I called to him. Softly so I wouldn’t startle him. He turned slowly. When I saw his face my
hands went to my mouth. He was hurt, hurt terribly. A massive gash traveled from his
forehead to his chin. His eyes looked glazed over. At that moment the balcony gave way.
He disappeared with half the balcony crashing to the ground. He didn’t make a sound.
My sister grabbed me and yanked me to safety.


We dashed downstairs. Hoping to ...what? Save him? Surely he was dead. A second
story fall with all that wood? No one could survive that let alone a little boy. We ran outside.
A pile of broken wood was scattered across the lawn. One lonely foot stuck up in the
middle of the worst of it. 


We ran forward. Wood flew through the air in our haste to uncover him. At last the final
piece was off him. We sat back, tears flowing down our faces. Blood covered him. His
eyes were open, unfocused. We failed. Our only little brother was dead. We hugged each
other, crying. The ground should tremble with the force of our grief. 


There was movement. Unbelievably he sat up. His eyes were still unfocused and glossy.
Dead eyes. We couldn’t move. Shock held us in place. How could this be? He looked
at us. He didn’t make a sound; didn’t cry. He was always a baby. Cried at everything.
Yet when he should have been killed he didn’t cry? 


I reached out to him. He took my hand. It was cold, so very cold. I pulled him close to me,
held him like I would never let him go. My sister put her arms around both of us. Tears of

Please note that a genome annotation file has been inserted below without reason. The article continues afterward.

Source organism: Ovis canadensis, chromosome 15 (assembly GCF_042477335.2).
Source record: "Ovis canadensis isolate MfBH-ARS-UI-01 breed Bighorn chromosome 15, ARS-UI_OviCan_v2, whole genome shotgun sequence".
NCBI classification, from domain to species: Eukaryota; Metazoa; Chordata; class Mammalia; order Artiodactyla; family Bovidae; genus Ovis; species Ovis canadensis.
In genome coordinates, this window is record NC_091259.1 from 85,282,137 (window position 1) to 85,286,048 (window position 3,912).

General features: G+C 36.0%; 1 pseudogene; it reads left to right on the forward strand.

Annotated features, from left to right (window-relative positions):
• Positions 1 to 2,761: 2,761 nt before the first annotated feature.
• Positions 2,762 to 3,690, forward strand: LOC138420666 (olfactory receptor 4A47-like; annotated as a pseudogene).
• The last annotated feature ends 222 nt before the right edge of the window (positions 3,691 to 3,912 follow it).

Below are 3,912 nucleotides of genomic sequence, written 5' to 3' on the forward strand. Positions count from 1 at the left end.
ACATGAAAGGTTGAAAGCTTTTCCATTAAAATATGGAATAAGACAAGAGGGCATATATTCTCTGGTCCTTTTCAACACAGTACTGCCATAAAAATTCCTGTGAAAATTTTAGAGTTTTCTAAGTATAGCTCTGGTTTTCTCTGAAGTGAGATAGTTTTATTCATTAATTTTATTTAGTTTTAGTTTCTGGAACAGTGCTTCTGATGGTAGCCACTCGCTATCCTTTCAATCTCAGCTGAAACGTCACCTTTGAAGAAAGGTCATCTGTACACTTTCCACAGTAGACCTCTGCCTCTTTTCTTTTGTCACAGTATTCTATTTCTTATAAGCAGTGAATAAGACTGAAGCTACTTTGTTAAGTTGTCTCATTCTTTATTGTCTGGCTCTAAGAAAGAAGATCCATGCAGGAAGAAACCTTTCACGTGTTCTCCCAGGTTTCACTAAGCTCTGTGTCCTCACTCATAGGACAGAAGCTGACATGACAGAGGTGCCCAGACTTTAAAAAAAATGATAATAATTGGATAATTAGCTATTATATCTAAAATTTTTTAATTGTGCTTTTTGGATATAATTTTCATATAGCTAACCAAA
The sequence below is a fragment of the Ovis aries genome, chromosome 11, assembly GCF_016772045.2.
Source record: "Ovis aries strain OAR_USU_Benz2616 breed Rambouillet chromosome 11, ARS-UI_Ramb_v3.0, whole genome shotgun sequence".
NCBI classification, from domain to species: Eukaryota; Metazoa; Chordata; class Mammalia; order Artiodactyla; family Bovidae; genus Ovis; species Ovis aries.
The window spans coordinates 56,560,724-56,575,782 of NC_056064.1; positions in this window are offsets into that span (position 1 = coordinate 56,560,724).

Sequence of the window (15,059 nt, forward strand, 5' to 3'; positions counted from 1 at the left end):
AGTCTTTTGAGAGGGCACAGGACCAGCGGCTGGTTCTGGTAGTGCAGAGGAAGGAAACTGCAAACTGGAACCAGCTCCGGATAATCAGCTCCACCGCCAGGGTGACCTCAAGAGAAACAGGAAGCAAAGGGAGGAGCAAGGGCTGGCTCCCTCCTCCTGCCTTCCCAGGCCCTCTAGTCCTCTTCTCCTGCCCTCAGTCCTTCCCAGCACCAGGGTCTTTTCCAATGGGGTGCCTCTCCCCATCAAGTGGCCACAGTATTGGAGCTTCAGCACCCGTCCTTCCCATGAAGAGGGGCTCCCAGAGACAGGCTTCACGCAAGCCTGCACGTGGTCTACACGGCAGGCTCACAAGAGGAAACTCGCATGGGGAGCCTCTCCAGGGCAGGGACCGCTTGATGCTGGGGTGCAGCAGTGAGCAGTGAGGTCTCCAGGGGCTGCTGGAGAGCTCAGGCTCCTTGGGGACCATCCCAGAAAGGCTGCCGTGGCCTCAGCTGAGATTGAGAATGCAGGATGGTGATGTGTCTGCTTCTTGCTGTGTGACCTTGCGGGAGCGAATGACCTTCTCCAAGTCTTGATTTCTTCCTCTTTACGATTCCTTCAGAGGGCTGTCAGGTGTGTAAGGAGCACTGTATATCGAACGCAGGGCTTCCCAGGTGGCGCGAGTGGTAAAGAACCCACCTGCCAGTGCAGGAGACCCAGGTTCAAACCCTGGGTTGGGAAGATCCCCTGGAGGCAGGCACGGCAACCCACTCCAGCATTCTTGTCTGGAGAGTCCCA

joy in her eyes. To her he was alive. Couldn’t she see? Something was wrong with him.
Yet he was moving, he was alive.


She picked him up and gingerly carried him inside. We took him to the bathroom to clean
him up. I ran upstairs to get him clean clothes. When I got back, he was sitting in a bathtub
full of bubbles. My sister looked at me. I could see the confusion in her eyes. She pointed
to a splinter the size of my hand. She had taken that out of his little body. He acted like
nothing had happened. He still didn’t cry. Why?


He sat in the bathtub looking straight ahead. He didn’t blink. His hand held a sponge and
was slowly making little circles on his arm. My sister looked at me. I shrugged. We left
and closed the door behind us. We went to the kitchen and started making lunch. Doing
something normal seemed to help. Our parents are gone. Maybe they would come back,
maybe they wouldn’t.


Minutes passed. Ten. Fifteen. He came into the kitchen. His eyes unchanged. He looked
even worse after the bath. His clean skin and clothes just made the wound on his head
look worse. His eyes appeared dead. His skin was no longer the light brown he was so
proud of. It was ashen. He just stood there, not moving. I guided him to a chair and put a
plate with a sandwich in front of him. He stared at it for a minute. Slowly he picked it up and
took a bite. He ate mechanically, methodically. He gave no sign that he liked it. I made sure
we made his favorite: peanut butter and banana. He didn’t say anything. His silence grated
on me.


My sister and I sat down to eat our sandwiches. The wound on his head began to look a
little better. It was already half the size I remember it. It was shrinking, closing abnormally
fast. The food seemed to be helping. His skin didn’t look as ashen. But his eyes never
changed. They still appeared dead.


Our brother is dead. We know that. But we will protect him and keep him alive as best
we can for as long as we can. He is our baby brother and we love him, no matter what.